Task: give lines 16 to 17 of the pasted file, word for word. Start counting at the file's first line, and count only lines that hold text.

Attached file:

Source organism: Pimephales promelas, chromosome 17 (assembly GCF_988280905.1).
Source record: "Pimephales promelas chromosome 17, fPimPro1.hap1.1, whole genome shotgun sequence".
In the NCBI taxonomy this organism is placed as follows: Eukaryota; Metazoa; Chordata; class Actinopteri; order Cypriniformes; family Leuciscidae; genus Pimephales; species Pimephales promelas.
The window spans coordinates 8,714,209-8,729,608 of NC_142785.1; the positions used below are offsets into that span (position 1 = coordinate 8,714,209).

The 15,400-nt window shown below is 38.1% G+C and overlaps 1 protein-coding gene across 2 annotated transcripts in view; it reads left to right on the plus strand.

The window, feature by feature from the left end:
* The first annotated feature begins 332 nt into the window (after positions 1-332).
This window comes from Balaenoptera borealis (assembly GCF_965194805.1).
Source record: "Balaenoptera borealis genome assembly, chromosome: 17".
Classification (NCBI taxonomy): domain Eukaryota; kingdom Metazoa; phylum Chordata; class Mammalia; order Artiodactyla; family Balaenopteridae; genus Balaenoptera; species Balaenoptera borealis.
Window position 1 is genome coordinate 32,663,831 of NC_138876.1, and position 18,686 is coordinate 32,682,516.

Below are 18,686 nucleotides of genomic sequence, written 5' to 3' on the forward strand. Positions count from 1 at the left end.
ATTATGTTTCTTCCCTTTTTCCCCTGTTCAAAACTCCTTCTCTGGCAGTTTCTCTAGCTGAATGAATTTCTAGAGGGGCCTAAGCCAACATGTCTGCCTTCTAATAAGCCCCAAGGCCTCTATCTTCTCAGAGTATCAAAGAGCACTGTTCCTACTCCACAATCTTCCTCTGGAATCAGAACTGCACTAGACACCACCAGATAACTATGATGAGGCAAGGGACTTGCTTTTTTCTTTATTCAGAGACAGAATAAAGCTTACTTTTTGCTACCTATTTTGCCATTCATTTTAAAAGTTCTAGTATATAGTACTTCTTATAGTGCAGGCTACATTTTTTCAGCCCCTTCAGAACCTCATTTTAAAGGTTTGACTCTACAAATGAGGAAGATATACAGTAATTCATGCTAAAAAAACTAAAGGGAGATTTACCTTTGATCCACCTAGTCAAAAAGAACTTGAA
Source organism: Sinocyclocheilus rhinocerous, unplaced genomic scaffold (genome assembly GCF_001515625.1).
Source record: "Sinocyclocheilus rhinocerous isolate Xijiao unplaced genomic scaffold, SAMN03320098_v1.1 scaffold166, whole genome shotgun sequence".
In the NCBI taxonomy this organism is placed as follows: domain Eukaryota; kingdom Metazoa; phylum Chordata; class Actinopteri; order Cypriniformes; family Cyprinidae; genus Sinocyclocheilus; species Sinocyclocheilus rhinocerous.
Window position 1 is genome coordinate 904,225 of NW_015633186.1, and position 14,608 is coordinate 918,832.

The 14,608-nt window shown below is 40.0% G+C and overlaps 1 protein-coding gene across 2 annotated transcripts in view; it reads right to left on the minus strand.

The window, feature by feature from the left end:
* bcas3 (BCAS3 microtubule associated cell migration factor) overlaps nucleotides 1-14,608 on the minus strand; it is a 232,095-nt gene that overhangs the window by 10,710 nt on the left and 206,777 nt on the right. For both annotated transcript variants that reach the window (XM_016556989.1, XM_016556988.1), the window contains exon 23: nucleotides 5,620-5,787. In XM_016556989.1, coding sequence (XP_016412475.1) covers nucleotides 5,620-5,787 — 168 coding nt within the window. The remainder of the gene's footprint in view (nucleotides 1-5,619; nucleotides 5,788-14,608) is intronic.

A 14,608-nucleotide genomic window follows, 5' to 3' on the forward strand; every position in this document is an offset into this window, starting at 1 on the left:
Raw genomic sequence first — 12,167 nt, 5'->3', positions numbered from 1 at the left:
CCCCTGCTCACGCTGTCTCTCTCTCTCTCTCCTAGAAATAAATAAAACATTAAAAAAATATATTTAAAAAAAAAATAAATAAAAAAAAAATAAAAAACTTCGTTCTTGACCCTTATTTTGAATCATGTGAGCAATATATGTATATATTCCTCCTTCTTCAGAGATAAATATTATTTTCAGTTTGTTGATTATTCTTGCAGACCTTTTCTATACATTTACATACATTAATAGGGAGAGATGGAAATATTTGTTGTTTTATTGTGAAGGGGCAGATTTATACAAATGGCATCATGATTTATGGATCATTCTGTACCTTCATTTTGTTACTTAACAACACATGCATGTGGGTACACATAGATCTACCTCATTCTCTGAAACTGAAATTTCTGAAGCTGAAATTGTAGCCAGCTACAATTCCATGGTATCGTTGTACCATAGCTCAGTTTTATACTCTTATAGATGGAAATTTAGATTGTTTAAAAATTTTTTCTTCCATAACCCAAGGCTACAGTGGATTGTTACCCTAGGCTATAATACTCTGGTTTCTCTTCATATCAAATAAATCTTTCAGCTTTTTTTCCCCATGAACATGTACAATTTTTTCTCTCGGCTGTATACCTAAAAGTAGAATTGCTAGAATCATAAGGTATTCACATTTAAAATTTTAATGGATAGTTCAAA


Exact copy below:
In the NCBI taxonomy this organism is placed as follows: domain Eukaryota; kingdom Metazoa; phylum Chordata; class Actinopteri; order Cypriniformes; family Cyprinidae; genus Sinocyclocheilus; species Sinocyclocheilus rhinocerous.
Window position 1 is genome coordinate 904,225 of NW_015633186.1, and position 14,608 is coordinate 918,832.